Monday, August 04, 2008

We're Not in Flanders Any More

When a person is diagnosed with cancer, physicians spring into action with aggressive therapies. When a country is afflicted with cancer, we throw on a bandaid. What gives?

The country is Afghanistan. The malignancy is what the Royal Institute, aka Chatham House, describes as the "nexus" of the Afghan government, the country's warlords and its drug trade. You see, they're all linked together and operate in defiant collusion right in front of our gunsight-weary eyes. Hamid Karzai's own brother, Ahmed, is routinely linked to the opium trade. It's no coincidence that the Karzai government hasn't apprehended a single drug baron. Curiously enough, the government is linked to the opium trade and so is the insurgency, the Taliban.

It's not surprising that our fiercely "law and order" Harpo government openly insists on turning a blind eye to Afghanistan's drug trade. Our Furious Leader and his DefMin have made it perfectly clear they want nothing to do with that little hornets' nest, no sir. This weekend our illustrious Foreign Affairs Minister, turncoat extraordinaire David Emerson said, "We all agree with the fundamental need to deal with this problem and I know Canada is prepared to step up and be part of a solution."

"Does it necessarily mean going out burning crops – or whatever the latest technique is – I'm not sure about that." Emerson claims that destroying opium fields would simply turn the peasants against us.

We even pretend that it's the poor farmer who'll suffer from poppy eradication when, in reality, it's large landowners and their protectors in the government itself.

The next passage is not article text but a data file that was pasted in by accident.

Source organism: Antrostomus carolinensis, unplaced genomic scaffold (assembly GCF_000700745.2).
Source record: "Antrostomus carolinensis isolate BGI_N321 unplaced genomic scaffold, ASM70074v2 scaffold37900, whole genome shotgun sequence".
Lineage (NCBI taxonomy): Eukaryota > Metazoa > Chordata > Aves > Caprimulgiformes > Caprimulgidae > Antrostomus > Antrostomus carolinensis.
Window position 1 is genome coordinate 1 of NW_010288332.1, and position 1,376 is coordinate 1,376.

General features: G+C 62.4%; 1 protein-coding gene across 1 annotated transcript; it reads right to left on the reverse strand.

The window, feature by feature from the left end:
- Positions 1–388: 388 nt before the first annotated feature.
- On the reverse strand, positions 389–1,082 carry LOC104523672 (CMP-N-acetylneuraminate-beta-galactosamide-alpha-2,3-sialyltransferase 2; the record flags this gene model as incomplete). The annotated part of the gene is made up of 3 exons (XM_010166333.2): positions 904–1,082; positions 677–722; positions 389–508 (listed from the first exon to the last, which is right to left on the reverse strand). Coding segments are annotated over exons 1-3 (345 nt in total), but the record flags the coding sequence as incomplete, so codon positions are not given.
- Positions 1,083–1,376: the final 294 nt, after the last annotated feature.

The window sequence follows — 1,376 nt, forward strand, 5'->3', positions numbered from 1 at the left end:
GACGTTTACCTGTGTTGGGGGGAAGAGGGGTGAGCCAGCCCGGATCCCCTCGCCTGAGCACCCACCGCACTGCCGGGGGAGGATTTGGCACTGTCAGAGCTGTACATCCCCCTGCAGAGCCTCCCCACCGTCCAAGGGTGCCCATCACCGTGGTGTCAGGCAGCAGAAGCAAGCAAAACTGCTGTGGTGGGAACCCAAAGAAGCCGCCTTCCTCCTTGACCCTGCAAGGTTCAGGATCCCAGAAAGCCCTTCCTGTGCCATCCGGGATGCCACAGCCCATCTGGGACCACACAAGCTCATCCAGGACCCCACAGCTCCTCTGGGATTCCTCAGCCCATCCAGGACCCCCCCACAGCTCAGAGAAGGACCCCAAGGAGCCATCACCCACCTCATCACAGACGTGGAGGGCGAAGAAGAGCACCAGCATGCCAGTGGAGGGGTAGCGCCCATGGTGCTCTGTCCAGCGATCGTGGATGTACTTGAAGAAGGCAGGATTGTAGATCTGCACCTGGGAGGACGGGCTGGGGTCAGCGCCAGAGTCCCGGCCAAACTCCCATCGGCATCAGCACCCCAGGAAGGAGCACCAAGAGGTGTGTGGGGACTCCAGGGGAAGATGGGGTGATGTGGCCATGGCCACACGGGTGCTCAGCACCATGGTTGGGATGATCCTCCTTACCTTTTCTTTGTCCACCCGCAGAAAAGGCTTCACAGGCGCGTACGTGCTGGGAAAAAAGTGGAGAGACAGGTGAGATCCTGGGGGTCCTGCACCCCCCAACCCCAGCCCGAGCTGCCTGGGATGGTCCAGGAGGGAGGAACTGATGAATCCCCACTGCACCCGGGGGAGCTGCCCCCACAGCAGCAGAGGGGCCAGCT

Hmm, let's see. How are we doing with all those lofty goals we set for ourselves in going to war in Afghanistan? Women's rights? No, sorry, in the tank. How about democracy? No, the warlords have restored their own brand of fundamentalist, medieval tribalism through the country. That one's out, sorry again. Putting down the insurgency? Keep guessing. No, they're stronger than they have been since 2001 and, far from being discouraged, they think they've already tipped this scrap their way.

You see, we don't have enough resources to do the life-saving surgery needed to "save" Afghanistan. All we can do is throw on a few bandages and act like we don't know about the spreading tumours. If we acknowledged the scope and severity of Afghanistan's mortal problems we would have to admit how grossly understrength is the force we've deployed there and we can't admit that just in case someone noticed that we've been wasting the lives of the soldiers we've sent there to mark time in a minefield.

Astonishing. We cannot get it through our heads that there are no real Afghans, just Pashtun, Uzbek, Tajik, Hazara, Baloch and Turkmen tribes indulging in a centuries-old tradition of alliances, intrigue, betrayal and warfare.

Here's the bottom line and, when the dust clears, it's the only one that matters: we're in Afghanistan shoring up an entrenched criminal enterprise, one in which the good guys and the bad guys resemble nothing so much as warring Mafia families.

Is this really worth the lives of Canadian soldiers?

1 comment:

Johnathon said...
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